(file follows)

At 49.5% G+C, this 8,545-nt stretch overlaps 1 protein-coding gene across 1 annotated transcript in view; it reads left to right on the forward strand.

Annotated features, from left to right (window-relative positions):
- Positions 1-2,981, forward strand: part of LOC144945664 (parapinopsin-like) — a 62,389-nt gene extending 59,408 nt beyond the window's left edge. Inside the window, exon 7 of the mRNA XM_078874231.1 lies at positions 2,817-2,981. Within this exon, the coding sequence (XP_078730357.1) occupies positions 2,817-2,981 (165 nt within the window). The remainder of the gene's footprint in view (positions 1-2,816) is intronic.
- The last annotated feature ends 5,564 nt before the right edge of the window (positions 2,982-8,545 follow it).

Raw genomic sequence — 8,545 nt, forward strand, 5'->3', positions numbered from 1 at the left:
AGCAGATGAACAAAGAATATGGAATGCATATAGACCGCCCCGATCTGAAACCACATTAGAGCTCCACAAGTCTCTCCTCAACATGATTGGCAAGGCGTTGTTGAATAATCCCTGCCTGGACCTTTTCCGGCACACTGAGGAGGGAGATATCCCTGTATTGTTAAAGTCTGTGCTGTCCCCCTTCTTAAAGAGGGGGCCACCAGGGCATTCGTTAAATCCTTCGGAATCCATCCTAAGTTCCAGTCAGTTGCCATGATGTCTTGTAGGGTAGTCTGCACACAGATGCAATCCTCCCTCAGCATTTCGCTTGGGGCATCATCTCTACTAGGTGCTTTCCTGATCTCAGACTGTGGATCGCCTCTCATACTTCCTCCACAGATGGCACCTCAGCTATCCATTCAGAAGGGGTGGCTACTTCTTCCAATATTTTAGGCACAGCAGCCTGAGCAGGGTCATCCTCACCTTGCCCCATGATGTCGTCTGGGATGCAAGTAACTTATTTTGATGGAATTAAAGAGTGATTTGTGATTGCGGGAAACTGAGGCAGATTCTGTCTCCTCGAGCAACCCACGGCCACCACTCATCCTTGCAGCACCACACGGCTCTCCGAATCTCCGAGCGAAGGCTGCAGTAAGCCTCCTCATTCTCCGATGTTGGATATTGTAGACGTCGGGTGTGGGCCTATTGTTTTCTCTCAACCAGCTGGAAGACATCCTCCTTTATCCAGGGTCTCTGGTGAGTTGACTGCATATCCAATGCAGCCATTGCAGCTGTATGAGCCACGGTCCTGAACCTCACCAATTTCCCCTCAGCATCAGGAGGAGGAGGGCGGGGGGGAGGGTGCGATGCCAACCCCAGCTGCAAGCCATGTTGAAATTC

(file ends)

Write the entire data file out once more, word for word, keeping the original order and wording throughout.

At 49.5% G+C, this 8,545-nt stretch overlaps 1 protein-coding gene across 1 annotated transcript in view; it reads left to right on the forward strand.

Annotated features, from left to right (window-relative positions):
- Positions 1-2,981, forward strand: part of LOC144945664 (parapinopsin-like) — a 62,389-nt gene extending 59,408 nt beyond the window's left edge. Inside the window, exon 7 of the mRNA XM_078874231.1 lies at positions 2,817-2,981. Within this exon, the coding sequence (XP_078730357.1) occupies positions 2,817-2,981 (165 nt within the window). The remainder of the gene's footprint in view (positions 1-2,816) is intronic.
- The last annotated feature ends 5,564 nt before the right edge of the window (positions 2,982-8,545 follow it).

Raw genomic sequence — 8,545 nt, forward strand, 5'->3', positions numbered from 1 at the left:
AGCAGATGAACAAAGAATATGGAATGCATATAGACCGCCCCGATCTGAAACCACATTAGAGCTCCACAAGTCTCTCCTCAACATGATTGGCAAGGCGTTGTTGAATAATCCCTGCCTGGACCTTTTCCGGCACACTGAGGAGGGAGATATCCCTGTATTGTTAAAGTCTGTGCTGTCCCCCTTCTTAAAGAGGGGGCCACCAGGGCATTCGTTAAATCCTTCGGAATCCATCCTAAGTTCCAGTCAGTTGCCATGATGTCTTGTAGGGTAGTCTGCACACAGATGCAATCCTCCCTCAGCATTTCGCTTGGGGCATCATCTCTACTAGGTGCTTTCCTGATCTCAGACTGTGGATCGCCTCTCATACTTCCTCCACAGATGGCACCTCAGCTATCCATTCAGAAGGGGTGGCTACTTCTTCCAATATTTTAGGCACAGCAGCCTGAGCAGGGTCATCCTCACCTTGCCCCATGATGTCGTCTGGGATGCAAGTAACTTATTTTGATGGAATTAAAGAGTGATTTGTGATTGCGGGAAACTGAGGCAGATTCTGTCTCCTCGAGCAACCCACGGCCACCACTCATCCTTGCAGCACCACACGGCTCTCCGAATCTCCGAGCGAAGGCTGCAGTAAGCCTCCTCATTCTCCGATGTTGGATATTGTAGACGTCGGGTGTGGGCCTATTGTTTTCTCTCAACCAGCTGGAAGACATCCTCCTTTATCCAGGGTCTCTGGTGAGTTGACTGCATATCCAATGCAGCCATTGCAGCTGTATGAGCCACGGTCCTGAACCTCACCAATTTCCCCTCAGCATCAGGAGGAGGAGGGCGGGGGGGAGGGTGCGATGCCAACCCCAGCTGCAAGCCATGTTGAAATTC